Echoing those worries, the Obama administration in its last days in 2016 put the brakes on the project. In 2012, Twin Metals had applied for a 10-year renewal of the two leases totaling roughly 4,800 acres that it has held since 1966 but has not mined. The company said it had the right to automatically renew them, as it had done twice before. But the Interior Department rejected that claim, asserting that the BLM had the discretion to terminate the leases, and that they couldn’t be renewed without consent from the Forest Service.
After an environmental review, the Forest Service said it would not provide that consent. Sulfide mining “might cause serious and irreplaceable harm to this unique, iconic, and irreplaceable wilderness area,” Thomas Tidwell, then chief of the service, wrote. In addition to the threat of acid mine drainage, the roads and other infrastructure to support a mine would fragment forest habitat for moose, wolves, and other wildlife, and could provide a foothold for invasive species.
Acknowledging those risks, the Obama BLM rejected the lease renewal. At the same time, it announced a two-year moratorium on mineral leasing for 234,000 acres of the Superior National Forest that drain into the Boundary Waters while the Forest Service studied a potential 20-year ban on mining and prospecting in the area. It was, the local Timberjay newspaper reported, “a potentially fatal blow to Twin Metals’ proposal.”
But in one decision after another, the Trump administration has brushed aside its predecessor’s concerns and put the company’s plans back on track. In December, 2017, Interior issued a legal opinion that Twin Metals could renew its leases without BLM discretion, reversing the Obama administration’s position. In May of 2018, the department temporarily reinstated the leases. Four months later, U.S. Agriculture Secretary Sonny Perdue, who oversees the Forest Service, ended the study of the proposed 20-year ban—a study Perdue previously vowed he would let go forward. Then, this past May, the BLM officially renewed the leases for 10 years.
To Schultz, that’s a deeply troubling development. Some 163 bird species breed in the Superior National Forest—a designated Important Bird Area—and a total of 225 regularly occur there. They, like other wildlife, need clean water. People, too, need the Boundary Waters, Schultz says, not only for drinking water, but to quench a profounder thirst. “You can watch the northern lights dance above your head and literally feel like you’re in a different world,” he says. “Your phone’s not going to ring. It’s a magical and incredible experience. We have very few places like this left, and we need to protect and preserve them.”
Activists say the federal government, focused on clearing obstacles from Twin Metals’ path, is failing to acknowledge the high environmental stakes and shutting the public out of the decision-making process. “The way this process has unfolded under the Trump administration is really unconscionable,” says Jeremy Drucker, a senior adviser to the Save the Boundary Waters campaign. “They ignore pretty much anything that’s inconvenient to push this project through.”
The BLM points out that the lease renewal adds stipulations to protect the environment, such as prohibiting open-pit mining and strip mining. Twin Metals also won’t be allowed to disrupt any surface or groundwater flow without Forest Service approval. And the company must gain government approval for its formal plan before it can begin mining.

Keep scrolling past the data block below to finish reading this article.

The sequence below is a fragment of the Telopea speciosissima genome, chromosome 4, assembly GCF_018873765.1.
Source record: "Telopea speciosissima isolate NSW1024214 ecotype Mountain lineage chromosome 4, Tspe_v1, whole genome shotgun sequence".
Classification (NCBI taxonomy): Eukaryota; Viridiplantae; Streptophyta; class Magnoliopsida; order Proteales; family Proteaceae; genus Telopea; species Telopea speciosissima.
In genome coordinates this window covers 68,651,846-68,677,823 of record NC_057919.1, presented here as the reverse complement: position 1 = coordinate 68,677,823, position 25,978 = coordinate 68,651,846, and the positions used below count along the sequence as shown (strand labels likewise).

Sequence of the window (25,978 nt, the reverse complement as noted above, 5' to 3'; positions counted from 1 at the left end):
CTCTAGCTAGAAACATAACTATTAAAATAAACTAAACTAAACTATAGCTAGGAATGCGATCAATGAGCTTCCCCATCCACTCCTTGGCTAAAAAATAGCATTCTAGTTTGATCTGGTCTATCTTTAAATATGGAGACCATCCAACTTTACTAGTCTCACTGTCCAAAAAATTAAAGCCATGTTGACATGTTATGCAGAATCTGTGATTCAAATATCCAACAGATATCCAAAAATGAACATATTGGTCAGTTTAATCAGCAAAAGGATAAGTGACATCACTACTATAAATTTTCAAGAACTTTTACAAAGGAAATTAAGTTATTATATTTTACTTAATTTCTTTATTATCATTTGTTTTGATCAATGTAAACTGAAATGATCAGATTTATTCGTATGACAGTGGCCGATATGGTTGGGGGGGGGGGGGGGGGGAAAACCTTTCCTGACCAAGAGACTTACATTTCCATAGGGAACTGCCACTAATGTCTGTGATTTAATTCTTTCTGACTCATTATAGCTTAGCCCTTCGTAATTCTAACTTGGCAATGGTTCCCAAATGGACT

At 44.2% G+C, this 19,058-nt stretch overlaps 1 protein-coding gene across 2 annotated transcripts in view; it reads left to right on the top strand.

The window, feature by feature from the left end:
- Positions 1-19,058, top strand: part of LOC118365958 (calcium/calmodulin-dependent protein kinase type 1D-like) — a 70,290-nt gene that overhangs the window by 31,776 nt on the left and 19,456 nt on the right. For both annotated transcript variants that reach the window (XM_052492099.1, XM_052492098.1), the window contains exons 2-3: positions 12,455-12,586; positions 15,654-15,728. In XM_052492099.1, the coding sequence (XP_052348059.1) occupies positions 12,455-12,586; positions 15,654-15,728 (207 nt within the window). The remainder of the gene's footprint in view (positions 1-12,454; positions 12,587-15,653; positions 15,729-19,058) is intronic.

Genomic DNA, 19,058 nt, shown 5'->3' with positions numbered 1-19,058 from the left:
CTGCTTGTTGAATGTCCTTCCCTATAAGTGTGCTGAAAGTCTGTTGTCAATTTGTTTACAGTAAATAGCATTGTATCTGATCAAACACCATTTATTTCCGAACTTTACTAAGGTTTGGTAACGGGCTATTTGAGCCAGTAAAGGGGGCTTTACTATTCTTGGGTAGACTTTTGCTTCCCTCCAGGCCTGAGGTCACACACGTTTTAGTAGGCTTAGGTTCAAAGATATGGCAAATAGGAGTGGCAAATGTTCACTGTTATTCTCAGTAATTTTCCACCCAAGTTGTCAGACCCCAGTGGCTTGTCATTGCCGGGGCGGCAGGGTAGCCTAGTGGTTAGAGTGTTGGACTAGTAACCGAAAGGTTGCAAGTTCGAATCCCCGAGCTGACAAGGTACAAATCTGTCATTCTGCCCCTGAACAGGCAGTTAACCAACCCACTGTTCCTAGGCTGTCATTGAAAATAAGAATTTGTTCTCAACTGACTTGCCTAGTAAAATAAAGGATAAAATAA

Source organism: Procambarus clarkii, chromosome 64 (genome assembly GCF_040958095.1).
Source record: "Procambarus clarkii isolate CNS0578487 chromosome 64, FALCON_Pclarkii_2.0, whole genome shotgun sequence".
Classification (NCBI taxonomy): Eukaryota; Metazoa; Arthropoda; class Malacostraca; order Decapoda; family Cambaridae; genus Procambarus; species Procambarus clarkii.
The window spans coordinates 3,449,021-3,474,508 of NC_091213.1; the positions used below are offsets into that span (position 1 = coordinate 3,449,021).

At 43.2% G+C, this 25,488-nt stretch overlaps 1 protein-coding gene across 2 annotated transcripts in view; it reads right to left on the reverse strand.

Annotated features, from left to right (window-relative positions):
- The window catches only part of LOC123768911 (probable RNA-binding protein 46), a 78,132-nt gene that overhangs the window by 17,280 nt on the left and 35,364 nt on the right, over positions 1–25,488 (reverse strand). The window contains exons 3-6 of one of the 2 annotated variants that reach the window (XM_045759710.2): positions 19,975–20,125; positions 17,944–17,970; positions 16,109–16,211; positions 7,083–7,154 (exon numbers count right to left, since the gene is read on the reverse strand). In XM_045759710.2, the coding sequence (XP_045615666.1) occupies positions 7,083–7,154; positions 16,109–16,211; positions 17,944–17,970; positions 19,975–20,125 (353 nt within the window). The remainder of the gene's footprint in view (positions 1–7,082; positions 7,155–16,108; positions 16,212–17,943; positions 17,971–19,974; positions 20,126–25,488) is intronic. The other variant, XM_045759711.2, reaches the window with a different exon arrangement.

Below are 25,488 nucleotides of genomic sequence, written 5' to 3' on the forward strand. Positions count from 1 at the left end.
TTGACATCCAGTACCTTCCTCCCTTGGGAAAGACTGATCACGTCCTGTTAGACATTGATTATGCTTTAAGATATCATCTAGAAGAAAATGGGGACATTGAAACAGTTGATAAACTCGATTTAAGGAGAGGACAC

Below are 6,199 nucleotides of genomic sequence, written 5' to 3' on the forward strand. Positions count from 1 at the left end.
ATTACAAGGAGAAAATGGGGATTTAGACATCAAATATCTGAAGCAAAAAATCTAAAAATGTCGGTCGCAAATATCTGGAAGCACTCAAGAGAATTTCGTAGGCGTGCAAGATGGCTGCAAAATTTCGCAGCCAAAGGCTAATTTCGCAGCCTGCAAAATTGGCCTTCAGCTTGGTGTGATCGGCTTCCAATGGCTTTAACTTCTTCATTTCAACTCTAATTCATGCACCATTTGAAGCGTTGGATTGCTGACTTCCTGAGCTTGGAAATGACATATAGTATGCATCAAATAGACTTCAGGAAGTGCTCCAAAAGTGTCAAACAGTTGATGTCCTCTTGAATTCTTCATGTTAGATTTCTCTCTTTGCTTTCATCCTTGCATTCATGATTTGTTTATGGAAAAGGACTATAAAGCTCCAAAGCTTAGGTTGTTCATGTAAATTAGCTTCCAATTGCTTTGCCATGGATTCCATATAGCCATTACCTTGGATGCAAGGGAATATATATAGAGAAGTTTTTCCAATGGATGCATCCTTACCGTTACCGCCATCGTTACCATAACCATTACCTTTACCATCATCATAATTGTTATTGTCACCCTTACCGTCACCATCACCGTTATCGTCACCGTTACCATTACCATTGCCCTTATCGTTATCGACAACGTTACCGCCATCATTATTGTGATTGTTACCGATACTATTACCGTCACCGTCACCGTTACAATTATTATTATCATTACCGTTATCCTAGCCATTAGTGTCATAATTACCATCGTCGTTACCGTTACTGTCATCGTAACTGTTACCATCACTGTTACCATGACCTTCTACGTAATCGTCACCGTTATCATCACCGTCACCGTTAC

Twin Metals will also have to withstand ongoing lawsuits filed last year by Barrett, other business owners, and environmental groups that argue the BLM didn’t have the authority to reinstate the leases. The administration also faces legal challenges from the nonprofit groups American Oversight and The Wilderness Society alleging it has violated the Freedom of Information Act by failing to turn over documents about the lease renewal. (Members of Congress and others want to know if it’s coincidence that billionaire Andrónico Luksic, whose family owns Antofagasta, rented a six-bedroom home in Washington, D.C., to Ivanka Trump and Jared Kushner.) And U.S. Rep. Betty McCollum (D-MN) has introduced language into a funding bill for the Interior Department that would prohibit federal agencies from advancing any mining within the Boundary Waters watershed until the Forest Service completes the study Perdue canceled.
If Twin Metals is allowed to move forward, opponents worry it could open the door for other projects that will fundamentally reshape the area’s character, turning the Superior National Forest into an industrial zone. The federal government has already issued 28 prospecting permits in the area, and additional mineral lease applications are under review, Drucker says.
That’s not the vision of the Boundary Waters that Barrett had in mind when she launched her company. She figured she’d run it for a decade or so, then hand the reins to a younger woman and enjoy retirement in the north woods. “I want this to be something that continues beyond me, because I think it has great value,” she says.
Now, with the specter of Twin Metals looming, Barrett’s worried whether guiding in the Boundary Waters has much of a future. Will visitors still be drawn to a wilderness with an asterisk, where roaring machinery competes with the loon's call and the water's quality is no longer a given? After building what they considered their final home in Ely, she and her husband have even discussed retiring at a family farm down near Minneapolis instead. Barrett counts herself lucky to have that option. “But it might mean I’d need to close my doors,” she says. “It’s a sad reality.”